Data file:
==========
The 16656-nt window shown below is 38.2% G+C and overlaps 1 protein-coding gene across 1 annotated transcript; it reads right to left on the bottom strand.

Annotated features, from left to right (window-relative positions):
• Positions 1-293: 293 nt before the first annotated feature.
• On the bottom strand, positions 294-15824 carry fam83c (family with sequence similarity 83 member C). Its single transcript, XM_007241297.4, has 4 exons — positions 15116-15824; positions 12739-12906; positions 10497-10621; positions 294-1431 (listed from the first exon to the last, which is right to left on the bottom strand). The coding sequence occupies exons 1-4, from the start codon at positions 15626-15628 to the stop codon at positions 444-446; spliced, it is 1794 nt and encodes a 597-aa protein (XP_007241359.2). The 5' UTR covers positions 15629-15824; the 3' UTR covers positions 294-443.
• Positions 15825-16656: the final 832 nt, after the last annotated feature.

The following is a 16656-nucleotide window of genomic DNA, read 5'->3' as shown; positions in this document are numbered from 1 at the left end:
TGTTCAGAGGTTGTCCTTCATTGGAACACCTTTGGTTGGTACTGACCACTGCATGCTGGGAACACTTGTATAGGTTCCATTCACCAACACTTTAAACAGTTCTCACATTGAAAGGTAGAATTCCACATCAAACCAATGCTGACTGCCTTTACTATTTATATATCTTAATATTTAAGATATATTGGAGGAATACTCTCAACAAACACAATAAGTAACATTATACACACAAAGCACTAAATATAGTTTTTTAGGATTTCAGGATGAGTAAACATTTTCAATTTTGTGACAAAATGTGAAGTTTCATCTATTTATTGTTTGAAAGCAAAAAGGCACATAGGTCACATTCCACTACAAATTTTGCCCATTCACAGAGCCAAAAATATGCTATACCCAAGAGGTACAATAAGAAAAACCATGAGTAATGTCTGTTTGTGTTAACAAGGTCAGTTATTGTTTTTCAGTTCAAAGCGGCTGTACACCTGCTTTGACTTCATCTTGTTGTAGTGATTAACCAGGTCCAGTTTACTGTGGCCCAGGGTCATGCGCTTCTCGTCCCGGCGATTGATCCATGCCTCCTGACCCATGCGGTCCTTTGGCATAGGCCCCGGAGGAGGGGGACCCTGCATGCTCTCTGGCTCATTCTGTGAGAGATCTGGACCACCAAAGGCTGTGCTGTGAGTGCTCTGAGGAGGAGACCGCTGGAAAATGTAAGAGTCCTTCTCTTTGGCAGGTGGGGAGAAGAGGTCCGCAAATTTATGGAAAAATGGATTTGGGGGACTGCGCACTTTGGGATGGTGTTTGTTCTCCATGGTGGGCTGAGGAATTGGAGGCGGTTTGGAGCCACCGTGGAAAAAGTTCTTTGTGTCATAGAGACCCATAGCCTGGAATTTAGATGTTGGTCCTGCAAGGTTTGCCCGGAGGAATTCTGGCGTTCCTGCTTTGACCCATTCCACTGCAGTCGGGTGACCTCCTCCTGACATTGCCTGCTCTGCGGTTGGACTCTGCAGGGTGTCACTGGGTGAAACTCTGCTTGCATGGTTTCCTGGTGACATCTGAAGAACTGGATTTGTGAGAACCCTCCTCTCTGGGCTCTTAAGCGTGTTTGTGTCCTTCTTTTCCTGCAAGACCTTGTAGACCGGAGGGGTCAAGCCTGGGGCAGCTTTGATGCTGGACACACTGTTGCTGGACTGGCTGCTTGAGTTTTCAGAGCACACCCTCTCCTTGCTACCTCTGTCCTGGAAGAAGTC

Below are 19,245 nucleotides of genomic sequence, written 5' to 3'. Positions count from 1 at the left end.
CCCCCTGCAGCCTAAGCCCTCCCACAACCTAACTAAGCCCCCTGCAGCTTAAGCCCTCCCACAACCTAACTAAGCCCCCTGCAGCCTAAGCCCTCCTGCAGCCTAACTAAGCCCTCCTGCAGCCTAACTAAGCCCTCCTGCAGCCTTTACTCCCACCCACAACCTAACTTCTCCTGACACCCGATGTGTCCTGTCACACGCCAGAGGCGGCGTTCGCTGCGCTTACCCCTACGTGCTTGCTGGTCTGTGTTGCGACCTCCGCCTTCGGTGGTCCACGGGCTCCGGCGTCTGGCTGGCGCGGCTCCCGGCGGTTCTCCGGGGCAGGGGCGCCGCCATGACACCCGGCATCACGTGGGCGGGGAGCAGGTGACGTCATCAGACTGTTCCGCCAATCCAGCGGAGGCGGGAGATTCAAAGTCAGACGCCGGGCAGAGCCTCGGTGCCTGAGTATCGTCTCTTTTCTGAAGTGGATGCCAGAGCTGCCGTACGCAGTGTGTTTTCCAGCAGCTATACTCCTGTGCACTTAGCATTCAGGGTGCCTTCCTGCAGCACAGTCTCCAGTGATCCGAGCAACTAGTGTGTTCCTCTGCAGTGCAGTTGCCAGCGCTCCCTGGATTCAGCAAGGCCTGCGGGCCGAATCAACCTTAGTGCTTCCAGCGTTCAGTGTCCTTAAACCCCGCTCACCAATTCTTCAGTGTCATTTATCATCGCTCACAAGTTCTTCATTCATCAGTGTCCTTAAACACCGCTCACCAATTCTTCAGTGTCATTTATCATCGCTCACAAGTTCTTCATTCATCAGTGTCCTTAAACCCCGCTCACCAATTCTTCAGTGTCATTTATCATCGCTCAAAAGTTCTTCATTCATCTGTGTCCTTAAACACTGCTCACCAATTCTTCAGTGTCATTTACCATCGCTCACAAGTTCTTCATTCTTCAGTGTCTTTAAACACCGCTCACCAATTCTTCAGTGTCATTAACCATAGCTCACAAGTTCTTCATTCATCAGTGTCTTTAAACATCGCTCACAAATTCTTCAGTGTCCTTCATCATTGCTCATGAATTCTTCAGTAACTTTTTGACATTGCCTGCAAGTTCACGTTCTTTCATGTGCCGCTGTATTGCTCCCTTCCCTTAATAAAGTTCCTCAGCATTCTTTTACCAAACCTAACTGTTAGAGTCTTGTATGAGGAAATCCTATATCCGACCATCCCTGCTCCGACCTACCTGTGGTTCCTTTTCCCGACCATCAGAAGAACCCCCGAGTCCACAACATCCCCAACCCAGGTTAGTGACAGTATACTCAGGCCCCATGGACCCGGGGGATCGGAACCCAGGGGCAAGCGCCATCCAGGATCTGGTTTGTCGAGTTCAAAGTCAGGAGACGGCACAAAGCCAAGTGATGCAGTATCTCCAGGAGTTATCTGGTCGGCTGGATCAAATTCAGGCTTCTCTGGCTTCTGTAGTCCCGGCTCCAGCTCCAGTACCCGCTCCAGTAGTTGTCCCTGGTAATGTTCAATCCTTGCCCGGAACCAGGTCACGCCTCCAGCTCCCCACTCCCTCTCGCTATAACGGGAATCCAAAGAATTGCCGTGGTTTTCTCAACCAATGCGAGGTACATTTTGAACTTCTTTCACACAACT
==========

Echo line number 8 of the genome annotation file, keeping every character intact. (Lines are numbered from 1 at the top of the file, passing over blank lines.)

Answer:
Below are 19,245 nucleotides of genomic sequence, written 5' to 3'. Positions count from 1 at the left end.